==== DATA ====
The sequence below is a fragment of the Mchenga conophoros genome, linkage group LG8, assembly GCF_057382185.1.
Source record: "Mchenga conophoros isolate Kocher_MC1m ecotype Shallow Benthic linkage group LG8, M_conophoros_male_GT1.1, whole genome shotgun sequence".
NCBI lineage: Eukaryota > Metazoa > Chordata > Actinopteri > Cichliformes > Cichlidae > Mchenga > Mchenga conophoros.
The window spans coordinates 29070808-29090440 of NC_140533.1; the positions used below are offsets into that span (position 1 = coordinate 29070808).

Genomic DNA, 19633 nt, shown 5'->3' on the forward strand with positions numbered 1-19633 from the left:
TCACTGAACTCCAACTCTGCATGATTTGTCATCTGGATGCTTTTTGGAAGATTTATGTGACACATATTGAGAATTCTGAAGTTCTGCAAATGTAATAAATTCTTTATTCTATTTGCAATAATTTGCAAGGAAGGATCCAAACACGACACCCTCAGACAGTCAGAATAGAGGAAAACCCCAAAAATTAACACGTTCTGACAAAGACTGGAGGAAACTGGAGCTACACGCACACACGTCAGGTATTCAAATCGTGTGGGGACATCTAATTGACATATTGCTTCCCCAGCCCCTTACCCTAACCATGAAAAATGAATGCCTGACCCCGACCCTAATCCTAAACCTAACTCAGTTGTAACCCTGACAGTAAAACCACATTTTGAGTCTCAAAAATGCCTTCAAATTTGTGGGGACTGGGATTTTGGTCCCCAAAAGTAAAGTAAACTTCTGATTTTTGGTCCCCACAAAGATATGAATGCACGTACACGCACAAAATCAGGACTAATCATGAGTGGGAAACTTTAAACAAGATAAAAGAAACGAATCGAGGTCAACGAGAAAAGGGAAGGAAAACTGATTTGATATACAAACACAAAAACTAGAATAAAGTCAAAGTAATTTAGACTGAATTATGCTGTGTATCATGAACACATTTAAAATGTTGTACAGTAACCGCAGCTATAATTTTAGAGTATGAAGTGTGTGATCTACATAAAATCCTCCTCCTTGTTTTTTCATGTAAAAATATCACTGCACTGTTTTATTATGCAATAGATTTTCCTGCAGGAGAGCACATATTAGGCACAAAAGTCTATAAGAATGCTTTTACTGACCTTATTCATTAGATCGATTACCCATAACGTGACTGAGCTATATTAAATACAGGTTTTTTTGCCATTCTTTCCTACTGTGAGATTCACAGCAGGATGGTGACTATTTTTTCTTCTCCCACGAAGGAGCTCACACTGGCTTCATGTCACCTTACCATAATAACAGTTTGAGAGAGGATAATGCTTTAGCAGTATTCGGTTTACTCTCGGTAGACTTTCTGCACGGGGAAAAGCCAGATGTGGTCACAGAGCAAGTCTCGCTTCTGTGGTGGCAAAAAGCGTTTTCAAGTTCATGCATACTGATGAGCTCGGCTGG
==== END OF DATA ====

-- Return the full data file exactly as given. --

The sequence below is a fragment of the Mchenga conophoros genome, linkage group LG8, assembly GCF_057382185.1.
Source record: "Mchenga conophoros isolate Kocher_MC1m ecotype Shallow Benthic linkage group LG8, M_conophoros_male_GT1.1, whole genome shotgun sequence".
NCBI lineage: Eukaryota > Metazoa > Chordata > Actinopteri > Cichliformes > Cichlidae > Mchenga > Mchenga conophoros.
The window spans coordinates 29070808-29090440 of NC_140533.1; the positions used below are offsets into that span (position 1 = coordinate 29070808).

Genomic DNA, 19633 nt, shown 5'->3' on the forward strand with positions numbered 1-19633 from the left:
TCACTGAACTCCAACTCTGCATGATTTGTCATCTGGATGCTTTTTGGAAGATTTATGTGACACATATTGAGAATTCTGAAGTTCTGCAAATGTAATAAATTCTTTATTCTATTTGCAATAATTTGCAAGGAAGGATCCAAACACGACACCCTCAGACAGTCAGAATAGAGGAAAACCCCAAAAATTAACACGTTCTGACAAAGACTGGAGGAAACTGGAGCTACACGCACACACGTCAGGTATTCAAATCGTGTGGGGACATCTAATTGACATATTGCTTCCCCAGCCCCTTACCCTAACCATGAAAAATGAATGCCTGACCCCGACCCTAATCCTAAACCTAACTCAGTTGTAACCCTGACAGTAAAACCACATTTTGAGTCTCAAAAATGCCTTCAAATTTGTGGGGACTGGGATTTTGGTCCCCAAAAGTAAAGTAAACTTCTGATTTTTGGTCCCCACAAAGATATGAATGCACGTACACGCACAAAATCAGGACTAATCATGAGTGGGAAACTTTAAACAAGATAAAAGAAACGAATCGAGGTCAACGAGAAAAGGGAAGGAAAACTGATTTGATATACAAACACAAAAACTAGAATAAAGTCAAAGTAATTTAGACTGAATTATGCTGTGTATCATGAACACATTTAAAATGTTGTACAGTAACCGCAGCTATAATTTTAGAGTATGAAGTGTGTGATCTACATAAAATCCTCCTCCTTGTTTTTTCATGTAAAAATATCACTGCACTGTTTTATTATGCAATAGATTTTCCTGCAGGAGAGCACATATTAGGCACAAAAGTCTATAAGAATGCTTTTACTGACCTTATTCATTAGATCGATTACCCATAACGTGACTGAGCTATATTAAATACAGGTTTTTTTGCCATTCTTTCCTACTGTGAGATTCACAGCAGGATGGTGACTATTTTTTCTTCTCCCACGAAGGAGCTCACACTGGCTTCATGTCACCTTACCATAATAACAGTTTGAGAGAGGATAATGCTTTAGCAGTATTCGGTTTACTCTCGGTAGACTTTCTGCACGGGGAAAAGCCAGATGTGGTCACAGAGCAAGTCTCGCTTCTGTGGTGGCAAAAAGCGTTTTCAAGTTCATGCATACTGATGAGCTCGGCTGG